ABHI Membership

ABHI Brexit Update: One for the Connoisseurs

So this is the one when I was supposed to write, “This time next week we will have left the European Union, so this will be my last blog.” Right? That is what the Prime Minister has insisted all along. Not the bit about my blog. To be honest with you, I think she might not actually read it. But what a week this has been. Astonishingly still not yet pivotal, it has, nonetheless, been one, as they say, for the connoisseurs. A bit like a 6-3 at a muddy, wet and windy Mennaye Field in January. And I think I might have to find a few more blogs in me yet.

I am happy, of course, to accept your plaudits and, as always, you have been very kind. I should acknowledge, however, that I was far from being the only pundit to publicly contemplate what might have been going through Speaker Bercow’s mind this time last week. What surprised me more was not the course of action he chose to pursue, but rather the reaction, or perhaps lack of it, from MPs. Of course some were incensed. But that was the crowd who are incensed by everything Bercow does. These are the people who, last year, were plotting to unseat him in favour of someone less violently committed to the primacy of Parliament over Government. Bercow is nothing if not his own man. Hardline Leavers rolled out the line that he is an arch Remainer, determined to frustrate the process and this was just another example. Overall, though, my sense was that the mood of the House was one of resignation. The Speaker was right. Government cannot impose its will by repeatedly bringing back the same motion. That is undemocratic.

I also think that a lot of MPs privately breathed a huge sigh of relief. How does one justify a volte-face when nothing has actually changed? Those who have consistently opposed May’s deal, for whatever, often unclear reasons, were beginning to worry about the consequences of their actions. Leave supporters facing accusations that they are complicit in a process that is blocking the one thing they have fought so hard for, for so long. Remainer MPs in Leave voting constituencies, and they are a lot of them, worried that they would have to explain why they had ignored the will of the electorate. At a stroke they we all off the hook. Although they might not be for long.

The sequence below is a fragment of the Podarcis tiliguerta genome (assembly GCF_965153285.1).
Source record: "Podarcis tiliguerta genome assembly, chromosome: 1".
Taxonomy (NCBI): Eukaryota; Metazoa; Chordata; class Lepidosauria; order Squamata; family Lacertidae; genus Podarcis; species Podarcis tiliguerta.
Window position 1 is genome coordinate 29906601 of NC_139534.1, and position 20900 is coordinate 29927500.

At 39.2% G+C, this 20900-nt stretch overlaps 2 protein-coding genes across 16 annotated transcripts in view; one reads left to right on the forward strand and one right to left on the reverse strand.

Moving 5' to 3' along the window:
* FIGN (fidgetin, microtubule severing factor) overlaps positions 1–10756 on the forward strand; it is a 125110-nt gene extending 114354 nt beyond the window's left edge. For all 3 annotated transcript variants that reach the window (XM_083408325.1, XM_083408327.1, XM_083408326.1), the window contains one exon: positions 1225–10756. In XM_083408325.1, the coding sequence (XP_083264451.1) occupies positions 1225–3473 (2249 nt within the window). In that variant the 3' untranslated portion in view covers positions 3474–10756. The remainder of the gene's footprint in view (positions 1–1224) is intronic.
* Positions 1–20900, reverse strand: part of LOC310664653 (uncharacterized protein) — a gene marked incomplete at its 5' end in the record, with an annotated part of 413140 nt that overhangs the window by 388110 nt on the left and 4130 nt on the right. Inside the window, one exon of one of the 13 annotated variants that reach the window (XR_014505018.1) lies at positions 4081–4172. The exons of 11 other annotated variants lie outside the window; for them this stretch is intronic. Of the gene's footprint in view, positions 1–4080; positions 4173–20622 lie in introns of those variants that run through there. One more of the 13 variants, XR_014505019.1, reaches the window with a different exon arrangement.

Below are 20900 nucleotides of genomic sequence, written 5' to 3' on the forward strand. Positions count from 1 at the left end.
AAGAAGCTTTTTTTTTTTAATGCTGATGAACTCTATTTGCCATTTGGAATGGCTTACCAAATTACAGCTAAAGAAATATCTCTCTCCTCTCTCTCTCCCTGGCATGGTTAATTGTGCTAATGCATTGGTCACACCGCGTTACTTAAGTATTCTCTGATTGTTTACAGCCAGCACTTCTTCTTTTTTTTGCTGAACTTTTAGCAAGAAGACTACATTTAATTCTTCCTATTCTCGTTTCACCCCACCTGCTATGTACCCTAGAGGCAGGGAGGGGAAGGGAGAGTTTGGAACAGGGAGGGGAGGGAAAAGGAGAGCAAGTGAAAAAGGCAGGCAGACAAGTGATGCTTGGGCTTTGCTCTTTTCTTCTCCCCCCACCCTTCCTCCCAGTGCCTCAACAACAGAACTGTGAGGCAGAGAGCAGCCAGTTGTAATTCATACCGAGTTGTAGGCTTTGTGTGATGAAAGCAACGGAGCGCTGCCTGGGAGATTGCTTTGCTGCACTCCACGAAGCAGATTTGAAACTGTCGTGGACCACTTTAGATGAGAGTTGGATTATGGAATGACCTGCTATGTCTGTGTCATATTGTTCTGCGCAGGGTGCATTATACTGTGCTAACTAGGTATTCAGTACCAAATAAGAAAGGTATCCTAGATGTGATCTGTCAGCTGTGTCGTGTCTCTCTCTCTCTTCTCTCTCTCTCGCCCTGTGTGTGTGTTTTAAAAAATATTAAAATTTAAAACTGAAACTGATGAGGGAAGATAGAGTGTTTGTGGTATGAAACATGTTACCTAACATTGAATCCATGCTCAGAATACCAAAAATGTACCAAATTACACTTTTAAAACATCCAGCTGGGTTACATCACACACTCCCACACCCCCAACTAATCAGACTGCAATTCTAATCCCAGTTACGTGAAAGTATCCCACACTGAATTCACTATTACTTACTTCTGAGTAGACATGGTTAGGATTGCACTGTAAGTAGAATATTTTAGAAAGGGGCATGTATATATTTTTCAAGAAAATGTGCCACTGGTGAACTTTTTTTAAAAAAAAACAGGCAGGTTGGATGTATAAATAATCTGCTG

Having been told she could not have her vote again, Mrs. May headed off to Brussels to do the thing she had vowed not to. Seek an extension to Article 50. And this was supposed to be the “See you, thanks for coming,” Summit. She did not go there quietly. On Wednesday night she launched a quite remarkable public assault on her parliamentary colleagues. Broadcasting live to the nation from Downing Street, Union flags conspicuous, it was all “it’s not me Guv, it’s them. MPs are so self-indulgent and how can they not see that I am right and everyone else is wrong.” It was an extraordinary gamble. She was obviously trying to endear herself to us great unwashed, but it is hardly a strategy out of “Leadership for Dummies.” Remember, she needs the support of the MPs she has just rubbished to get a version of her deal, that is sufficiently different from the current one for Mr. Speaker’s liking, passed in another meaningful vote. Expect more jiggery-pokery in the Fun House next week aimed at wresting control from a PM who does appear to have finally lost it.